The connection to a secondary LV switchboard presents the following advantages:

  • The cable length between the PV system and its connection point to the electrical installation is minimized
  • The installation is easier and optimized.

Although, this configuration presents some limitations:

  • More complex maintenance if the number of PV sources multiplies - When a feeder is under maintenance, all power sources potentially supplying the feeder must be isolated. When connecting PV installations to the closest switchboard, the number of connected power sources is potentially higher and much more dispersed, which makes the isolation more complex
  • Limited upgradability – this configuration is much less evolutive than a connection to the main LV switchboard: an extension of the PV installation may require modifications in the existing building electrical installation (cables, switchboards and protections may need to be resized).

Connection upstream to the main low voltage switchboard

In this configuration, the PV installation is connected upstream to the main LV switchboard. A possible configuration is to connect all PV inverters and the utility incomer to a switchboard which feeds the main LV switchboard of the electrical installation. Another alternative, especially when the utility incomer and the local sources are not in proximity, is to connect a single output of the PV system to the utility incomer, before feeding the electrical installation.

This connection upstream to the main LV switchboard is used in existing buildings where the PV production capacity exceeds the load consumption for which the electrical installation is sized. In this case, a connection of the PV system to a secondary or main switchboard would overload the existing electrical infrastructure and will require its modification such as replacement of cables, switchboards and protection equipment. Coming as a better option, a connection upstream to the main switchboard does not require any modifications of the main LV switchboard or downstream to the installation.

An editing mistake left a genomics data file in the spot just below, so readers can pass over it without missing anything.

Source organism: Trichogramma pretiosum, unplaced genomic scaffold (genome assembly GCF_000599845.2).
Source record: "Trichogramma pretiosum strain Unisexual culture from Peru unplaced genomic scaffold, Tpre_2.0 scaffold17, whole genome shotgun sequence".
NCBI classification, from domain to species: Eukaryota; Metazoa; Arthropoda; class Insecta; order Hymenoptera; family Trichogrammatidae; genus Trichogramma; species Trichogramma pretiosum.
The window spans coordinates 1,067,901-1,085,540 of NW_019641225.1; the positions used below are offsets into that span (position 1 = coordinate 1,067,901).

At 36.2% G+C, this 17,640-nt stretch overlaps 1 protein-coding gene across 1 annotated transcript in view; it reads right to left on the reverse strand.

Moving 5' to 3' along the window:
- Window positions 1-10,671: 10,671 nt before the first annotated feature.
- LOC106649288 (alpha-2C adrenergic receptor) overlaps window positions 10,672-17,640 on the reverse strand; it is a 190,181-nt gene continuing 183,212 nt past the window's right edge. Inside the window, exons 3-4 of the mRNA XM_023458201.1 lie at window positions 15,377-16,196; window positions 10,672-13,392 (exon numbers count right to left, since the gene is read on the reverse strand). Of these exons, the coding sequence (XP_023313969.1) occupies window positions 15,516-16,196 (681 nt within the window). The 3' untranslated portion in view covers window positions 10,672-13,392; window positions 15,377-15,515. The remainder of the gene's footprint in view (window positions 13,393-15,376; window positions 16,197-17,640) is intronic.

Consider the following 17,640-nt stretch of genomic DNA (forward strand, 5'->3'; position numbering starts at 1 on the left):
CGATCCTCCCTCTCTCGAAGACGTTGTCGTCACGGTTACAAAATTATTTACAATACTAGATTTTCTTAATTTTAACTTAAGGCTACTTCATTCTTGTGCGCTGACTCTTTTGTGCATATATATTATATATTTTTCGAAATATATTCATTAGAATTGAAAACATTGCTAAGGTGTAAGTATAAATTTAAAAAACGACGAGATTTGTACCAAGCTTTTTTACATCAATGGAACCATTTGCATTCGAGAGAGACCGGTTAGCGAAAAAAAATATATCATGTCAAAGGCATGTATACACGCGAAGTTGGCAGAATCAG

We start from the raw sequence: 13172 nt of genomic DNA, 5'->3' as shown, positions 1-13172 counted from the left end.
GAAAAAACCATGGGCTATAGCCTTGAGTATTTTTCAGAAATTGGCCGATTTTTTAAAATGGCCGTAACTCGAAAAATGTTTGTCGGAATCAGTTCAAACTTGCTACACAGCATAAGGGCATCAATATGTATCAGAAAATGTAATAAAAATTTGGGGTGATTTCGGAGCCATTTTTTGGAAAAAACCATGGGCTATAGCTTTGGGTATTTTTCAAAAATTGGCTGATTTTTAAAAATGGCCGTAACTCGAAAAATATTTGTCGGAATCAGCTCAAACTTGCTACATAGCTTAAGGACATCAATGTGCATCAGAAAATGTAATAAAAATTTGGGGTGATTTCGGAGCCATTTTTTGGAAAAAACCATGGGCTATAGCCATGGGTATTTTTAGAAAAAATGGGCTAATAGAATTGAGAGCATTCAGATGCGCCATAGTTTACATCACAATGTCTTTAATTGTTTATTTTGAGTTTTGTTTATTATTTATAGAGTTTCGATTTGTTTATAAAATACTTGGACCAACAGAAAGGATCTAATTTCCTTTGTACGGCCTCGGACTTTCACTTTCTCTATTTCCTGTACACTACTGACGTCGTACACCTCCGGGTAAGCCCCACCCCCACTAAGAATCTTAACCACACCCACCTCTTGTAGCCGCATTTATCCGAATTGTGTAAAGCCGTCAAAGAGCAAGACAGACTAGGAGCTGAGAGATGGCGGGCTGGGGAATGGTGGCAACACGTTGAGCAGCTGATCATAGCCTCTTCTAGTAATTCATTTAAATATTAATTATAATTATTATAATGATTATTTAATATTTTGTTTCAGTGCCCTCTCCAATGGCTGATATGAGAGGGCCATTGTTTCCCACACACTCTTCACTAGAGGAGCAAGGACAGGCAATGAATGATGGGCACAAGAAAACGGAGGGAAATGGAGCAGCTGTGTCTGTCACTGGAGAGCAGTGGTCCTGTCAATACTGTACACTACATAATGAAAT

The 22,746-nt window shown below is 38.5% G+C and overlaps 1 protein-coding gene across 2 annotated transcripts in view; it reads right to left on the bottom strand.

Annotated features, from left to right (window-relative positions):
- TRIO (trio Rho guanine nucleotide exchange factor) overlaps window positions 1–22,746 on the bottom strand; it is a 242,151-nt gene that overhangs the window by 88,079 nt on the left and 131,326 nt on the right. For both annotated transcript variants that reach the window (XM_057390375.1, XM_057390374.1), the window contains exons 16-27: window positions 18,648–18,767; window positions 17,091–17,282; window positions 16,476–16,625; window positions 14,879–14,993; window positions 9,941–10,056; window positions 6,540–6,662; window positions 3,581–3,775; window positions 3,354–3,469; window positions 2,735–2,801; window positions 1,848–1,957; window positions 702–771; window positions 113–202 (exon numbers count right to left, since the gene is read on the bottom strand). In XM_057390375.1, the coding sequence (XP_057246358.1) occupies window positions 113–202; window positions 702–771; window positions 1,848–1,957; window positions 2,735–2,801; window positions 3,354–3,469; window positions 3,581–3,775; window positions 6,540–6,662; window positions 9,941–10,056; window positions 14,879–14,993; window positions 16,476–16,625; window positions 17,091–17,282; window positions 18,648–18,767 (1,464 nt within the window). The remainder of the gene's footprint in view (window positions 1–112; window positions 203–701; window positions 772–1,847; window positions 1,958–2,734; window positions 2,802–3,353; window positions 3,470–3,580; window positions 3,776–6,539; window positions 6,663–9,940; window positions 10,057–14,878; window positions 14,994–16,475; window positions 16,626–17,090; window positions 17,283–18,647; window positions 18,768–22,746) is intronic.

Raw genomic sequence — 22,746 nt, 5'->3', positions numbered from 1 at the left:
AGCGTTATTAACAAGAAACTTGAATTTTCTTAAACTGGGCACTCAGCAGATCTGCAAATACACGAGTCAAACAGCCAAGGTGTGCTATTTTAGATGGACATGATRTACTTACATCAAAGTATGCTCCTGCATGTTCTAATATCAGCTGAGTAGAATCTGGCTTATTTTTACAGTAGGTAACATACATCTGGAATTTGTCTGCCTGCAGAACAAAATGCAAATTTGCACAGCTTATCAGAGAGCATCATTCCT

The main advantage of this architecture is its capacity to integrate large-scale PV production without impact on the existing electrical installation infrastructure. It can be used both for self-consumption and export of PV production excess. A drawback can be the need for a dedicated, additional switchboard to gather all sources, which potentially increases the cost of the system.

Fig. P29 – PV installation connected upstream to the main LV switchboard

Connection to the MV system

A connection to the medium voltage side of the electrical installation is extremely rare, as the PV production and the electrical installation loads are in geographical proximity.

A medium voltage connection of the local PV production will require additional costs and will be less energy efficient, except if the PV production is far from the loads and with important production capacity.